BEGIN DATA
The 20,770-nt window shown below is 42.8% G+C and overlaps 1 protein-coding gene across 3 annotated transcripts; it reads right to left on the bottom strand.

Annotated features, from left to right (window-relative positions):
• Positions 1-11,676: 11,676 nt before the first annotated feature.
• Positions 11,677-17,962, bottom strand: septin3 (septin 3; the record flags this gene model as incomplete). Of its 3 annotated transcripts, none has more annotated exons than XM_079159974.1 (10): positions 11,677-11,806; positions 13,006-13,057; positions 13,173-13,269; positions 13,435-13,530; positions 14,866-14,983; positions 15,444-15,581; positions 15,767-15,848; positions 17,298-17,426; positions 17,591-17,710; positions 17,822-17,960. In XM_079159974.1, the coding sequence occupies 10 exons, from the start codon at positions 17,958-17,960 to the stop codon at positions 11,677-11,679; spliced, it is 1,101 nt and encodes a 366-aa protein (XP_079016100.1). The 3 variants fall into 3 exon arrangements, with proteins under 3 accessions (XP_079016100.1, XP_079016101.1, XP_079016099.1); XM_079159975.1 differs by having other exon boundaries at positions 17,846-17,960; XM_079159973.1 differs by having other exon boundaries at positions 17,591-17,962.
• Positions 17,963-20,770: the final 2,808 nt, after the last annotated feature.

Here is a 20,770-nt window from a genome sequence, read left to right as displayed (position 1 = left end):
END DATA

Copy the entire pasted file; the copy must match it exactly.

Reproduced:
The 20,770-nt window shown below is 42.8% G+C and overlaps 1 protein-coding gene across 3 annotated transcripts; it reads right to left on the bottom strand.

Annotated features, from left to right (window-relative positions):
• Positions 1-11,676: 11,676 nt before the first annotated feature.
• Positions 11,677-17,962, bottom strand: septin3 (septin 3; the record flags this gene model as incomplete). Of its 3 annotated transcripts, none has more annotated exons than XM_079159974.1 (10): positions 11,677-11,806; positions 13,006-13,057; positions 13,173-13,269; positions 13,435-13,530; positions 14,866-14,983; positions 15,444-15,581; positions 15,767-15,848; positions 17,298-17,426; positions 17,591-17,710; positions 17,822-17,960. In XM_079159974.1, the coding sequence occupies 10 exons, from the start codon at positions 17,958-17,960 to the stop codon at positions 11,677-11,679; spliced, it is 1,101 nt and encodes a 366-aa protein (XP_079016100.1). The 3 variants fall into 3 exon arrangements, with proteins under 3 accessions (XP_079016100.1, XP_079016101.1, XP_079016099.1); XM_079159975.1 differs by having other exon boundaries at positions 17,846-17,960; XM_079159973.1 differs by having other exon boundaries at positions 17,591-17,962.
• Positions 17,963-20,770: the final 2,808 nt, after the last annotated feature.

Here is a 20,770-nt window from a genome sequence, read left to right as displayed (position 1 = left end):